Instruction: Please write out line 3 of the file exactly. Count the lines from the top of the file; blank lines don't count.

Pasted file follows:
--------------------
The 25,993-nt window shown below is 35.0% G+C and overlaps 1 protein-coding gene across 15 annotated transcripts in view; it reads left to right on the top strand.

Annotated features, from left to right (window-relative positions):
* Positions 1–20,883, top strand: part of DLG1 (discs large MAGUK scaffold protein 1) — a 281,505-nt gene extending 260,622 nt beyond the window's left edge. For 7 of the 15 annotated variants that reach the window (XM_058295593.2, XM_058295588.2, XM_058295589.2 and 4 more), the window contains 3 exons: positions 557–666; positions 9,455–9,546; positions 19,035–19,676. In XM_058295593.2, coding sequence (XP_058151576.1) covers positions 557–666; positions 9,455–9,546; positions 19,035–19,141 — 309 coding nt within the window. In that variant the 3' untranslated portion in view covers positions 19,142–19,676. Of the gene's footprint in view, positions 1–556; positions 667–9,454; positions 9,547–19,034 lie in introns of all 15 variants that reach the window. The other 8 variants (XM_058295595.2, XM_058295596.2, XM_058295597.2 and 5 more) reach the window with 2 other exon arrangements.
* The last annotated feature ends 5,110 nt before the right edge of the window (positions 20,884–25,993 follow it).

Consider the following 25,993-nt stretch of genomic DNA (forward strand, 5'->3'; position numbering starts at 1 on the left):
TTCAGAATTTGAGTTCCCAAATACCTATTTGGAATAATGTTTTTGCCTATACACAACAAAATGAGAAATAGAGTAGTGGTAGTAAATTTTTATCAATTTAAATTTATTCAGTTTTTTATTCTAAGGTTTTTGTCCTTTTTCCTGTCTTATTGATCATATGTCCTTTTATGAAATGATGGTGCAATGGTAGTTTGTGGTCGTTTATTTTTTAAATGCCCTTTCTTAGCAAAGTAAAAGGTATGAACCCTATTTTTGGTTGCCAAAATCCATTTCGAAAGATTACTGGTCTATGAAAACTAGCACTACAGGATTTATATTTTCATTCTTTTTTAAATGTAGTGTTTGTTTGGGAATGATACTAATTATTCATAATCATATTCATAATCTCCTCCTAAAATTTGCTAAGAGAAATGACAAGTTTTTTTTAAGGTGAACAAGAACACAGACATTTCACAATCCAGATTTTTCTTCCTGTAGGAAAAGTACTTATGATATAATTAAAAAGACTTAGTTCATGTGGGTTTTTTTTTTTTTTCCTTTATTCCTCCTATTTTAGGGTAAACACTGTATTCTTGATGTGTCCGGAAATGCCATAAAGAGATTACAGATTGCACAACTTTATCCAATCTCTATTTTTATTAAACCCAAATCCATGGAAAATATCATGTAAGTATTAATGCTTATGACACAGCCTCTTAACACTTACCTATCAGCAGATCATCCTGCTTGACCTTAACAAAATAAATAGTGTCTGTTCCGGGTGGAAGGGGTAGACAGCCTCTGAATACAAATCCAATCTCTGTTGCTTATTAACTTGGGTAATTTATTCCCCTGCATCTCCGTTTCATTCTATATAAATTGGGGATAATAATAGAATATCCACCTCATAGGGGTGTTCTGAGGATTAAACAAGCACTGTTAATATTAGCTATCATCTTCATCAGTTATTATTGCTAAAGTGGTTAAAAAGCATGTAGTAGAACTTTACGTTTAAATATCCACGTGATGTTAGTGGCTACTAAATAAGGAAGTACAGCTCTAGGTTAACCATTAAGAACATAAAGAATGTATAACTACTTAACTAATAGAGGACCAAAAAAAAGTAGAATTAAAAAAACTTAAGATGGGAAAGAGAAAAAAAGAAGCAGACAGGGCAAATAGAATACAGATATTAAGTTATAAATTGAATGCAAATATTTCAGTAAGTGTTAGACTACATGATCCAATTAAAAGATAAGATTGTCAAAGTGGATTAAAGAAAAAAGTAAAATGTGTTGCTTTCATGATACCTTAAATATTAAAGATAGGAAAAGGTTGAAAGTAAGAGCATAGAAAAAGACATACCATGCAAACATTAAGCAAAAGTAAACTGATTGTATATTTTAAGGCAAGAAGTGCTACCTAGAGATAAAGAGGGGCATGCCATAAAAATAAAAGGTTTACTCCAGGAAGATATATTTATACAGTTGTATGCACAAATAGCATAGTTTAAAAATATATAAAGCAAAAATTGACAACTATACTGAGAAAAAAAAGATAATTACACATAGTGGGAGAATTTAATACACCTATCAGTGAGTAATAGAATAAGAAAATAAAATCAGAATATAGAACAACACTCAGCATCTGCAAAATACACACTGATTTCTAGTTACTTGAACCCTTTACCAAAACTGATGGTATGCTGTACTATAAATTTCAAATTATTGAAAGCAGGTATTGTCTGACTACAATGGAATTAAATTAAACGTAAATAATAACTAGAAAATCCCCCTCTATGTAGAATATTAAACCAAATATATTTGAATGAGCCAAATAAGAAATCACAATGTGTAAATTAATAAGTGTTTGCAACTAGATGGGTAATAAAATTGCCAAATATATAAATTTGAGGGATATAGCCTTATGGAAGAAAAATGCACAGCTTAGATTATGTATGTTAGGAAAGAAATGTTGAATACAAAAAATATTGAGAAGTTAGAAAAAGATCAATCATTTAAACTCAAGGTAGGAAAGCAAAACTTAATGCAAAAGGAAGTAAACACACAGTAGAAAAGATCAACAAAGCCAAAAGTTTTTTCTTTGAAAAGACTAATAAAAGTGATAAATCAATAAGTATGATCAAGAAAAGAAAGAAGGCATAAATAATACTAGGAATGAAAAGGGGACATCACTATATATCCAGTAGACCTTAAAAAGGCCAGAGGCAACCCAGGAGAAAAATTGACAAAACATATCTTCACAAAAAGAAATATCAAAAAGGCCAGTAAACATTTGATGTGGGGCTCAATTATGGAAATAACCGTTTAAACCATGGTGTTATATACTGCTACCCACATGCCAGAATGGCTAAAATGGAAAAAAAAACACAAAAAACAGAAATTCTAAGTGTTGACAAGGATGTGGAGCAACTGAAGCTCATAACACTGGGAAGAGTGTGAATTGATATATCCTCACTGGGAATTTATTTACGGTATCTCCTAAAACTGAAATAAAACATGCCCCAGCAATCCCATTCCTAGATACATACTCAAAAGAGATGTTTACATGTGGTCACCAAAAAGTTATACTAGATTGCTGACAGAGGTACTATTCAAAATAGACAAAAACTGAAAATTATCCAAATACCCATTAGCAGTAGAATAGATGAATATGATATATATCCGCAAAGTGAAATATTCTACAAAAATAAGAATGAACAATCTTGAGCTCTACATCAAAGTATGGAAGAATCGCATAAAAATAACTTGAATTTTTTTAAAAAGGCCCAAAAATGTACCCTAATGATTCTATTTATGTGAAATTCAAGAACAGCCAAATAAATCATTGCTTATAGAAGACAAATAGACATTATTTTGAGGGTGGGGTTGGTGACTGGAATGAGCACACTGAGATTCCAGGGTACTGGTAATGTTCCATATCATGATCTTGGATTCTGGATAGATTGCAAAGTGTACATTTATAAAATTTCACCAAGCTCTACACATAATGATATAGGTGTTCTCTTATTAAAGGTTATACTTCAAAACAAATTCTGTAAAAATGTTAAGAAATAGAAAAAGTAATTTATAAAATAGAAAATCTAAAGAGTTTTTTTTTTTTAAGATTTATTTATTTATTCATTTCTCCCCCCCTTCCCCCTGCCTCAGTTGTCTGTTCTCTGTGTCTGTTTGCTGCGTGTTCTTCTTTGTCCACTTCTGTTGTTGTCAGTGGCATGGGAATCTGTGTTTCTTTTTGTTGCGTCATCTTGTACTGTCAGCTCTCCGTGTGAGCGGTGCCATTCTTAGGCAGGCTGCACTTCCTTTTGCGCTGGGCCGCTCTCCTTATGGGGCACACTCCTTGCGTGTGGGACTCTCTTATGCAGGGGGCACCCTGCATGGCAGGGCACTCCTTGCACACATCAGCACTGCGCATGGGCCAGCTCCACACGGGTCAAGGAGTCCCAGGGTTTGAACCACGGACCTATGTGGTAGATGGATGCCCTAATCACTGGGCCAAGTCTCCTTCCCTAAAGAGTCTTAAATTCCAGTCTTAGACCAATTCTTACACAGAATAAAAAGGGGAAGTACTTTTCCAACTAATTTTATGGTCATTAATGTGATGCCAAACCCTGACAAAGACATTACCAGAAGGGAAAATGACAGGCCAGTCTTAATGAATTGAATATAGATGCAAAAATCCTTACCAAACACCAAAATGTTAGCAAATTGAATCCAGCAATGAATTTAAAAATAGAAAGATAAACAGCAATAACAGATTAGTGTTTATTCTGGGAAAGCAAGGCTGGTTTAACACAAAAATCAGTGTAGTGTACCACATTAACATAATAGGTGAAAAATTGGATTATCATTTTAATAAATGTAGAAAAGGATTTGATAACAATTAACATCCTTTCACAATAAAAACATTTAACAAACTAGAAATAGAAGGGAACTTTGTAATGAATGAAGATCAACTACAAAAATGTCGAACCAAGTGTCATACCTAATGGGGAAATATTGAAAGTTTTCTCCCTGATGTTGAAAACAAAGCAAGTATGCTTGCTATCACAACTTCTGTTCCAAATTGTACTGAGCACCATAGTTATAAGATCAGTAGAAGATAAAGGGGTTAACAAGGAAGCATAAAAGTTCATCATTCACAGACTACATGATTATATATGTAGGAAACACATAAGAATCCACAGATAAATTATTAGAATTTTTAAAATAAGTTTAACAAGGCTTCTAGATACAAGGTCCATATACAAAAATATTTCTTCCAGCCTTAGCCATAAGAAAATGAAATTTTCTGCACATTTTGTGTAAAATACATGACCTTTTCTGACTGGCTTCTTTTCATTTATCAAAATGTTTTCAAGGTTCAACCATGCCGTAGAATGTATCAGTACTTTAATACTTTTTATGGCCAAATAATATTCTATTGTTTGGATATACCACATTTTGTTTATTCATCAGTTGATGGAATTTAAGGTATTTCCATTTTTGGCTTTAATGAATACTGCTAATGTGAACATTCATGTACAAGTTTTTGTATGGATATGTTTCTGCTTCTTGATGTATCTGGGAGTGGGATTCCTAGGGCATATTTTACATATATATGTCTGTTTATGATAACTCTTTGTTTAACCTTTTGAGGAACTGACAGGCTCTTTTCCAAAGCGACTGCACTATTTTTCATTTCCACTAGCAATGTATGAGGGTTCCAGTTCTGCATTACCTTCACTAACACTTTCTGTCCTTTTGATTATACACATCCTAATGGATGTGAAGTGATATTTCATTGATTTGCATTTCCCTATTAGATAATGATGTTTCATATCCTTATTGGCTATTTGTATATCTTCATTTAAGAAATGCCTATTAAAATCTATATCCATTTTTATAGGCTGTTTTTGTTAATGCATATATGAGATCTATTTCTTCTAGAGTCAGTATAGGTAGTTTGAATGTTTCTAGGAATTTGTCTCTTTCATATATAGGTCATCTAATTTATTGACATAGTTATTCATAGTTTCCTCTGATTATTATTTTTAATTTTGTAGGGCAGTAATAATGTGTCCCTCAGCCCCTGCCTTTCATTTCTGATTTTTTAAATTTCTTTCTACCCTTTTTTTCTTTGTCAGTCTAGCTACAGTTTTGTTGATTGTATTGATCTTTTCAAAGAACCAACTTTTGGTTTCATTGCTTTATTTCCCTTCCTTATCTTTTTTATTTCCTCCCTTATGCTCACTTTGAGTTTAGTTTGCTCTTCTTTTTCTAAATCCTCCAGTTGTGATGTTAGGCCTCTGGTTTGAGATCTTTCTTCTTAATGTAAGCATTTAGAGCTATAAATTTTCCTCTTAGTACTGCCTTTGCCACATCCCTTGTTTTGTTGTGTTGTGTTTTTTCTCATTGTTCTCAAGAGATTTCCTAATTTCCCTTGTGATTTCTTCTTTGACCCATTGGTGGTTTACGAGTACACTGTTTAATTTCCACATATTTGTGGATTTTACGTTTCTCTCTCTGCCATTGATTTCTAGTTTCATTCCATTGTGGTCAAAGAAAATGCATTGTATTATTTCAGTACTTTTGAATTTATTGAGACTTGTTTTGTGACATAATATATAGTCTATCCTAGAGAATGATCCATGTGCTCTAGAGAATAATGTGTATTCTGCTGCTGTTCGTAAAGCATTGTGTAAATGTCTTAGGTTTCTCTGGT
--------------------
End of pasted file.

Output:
* Positions 1–20,883, top strand: part of DLG1 (discs large MAGUK scaffold protein 1) — a 281,505-nt gene extending 260,622 nt beyond the window's left edge. For 7 of the 15 annotated variants that reach the window (XM_058295593.2, XM_058295588.2, XM_058295589.2 and 4 more), the window contains 3 exons: positions 557–666; positions 9,455–9,546; positions 19,035–19,676. In XM_058295593.2, coding sequence (XP_058151576.1) covers positions 557–666; positions 9,455–9,546; positions 19,035–19,141 — 309 coding nt within the window. In that variant the 3' untranslated portion in view covers positions 19,142–19,676. Of the gene's footprint in view, positions 1–556; positions 667–9,454; positions 9,547–19,034 lie in introns of all 15 variants that reach the window. The other 8 variants (XM_058295595.2, XM_058295596.2, XM_058295597.2 and 5 more) reach the window with 2 other exon arrangements.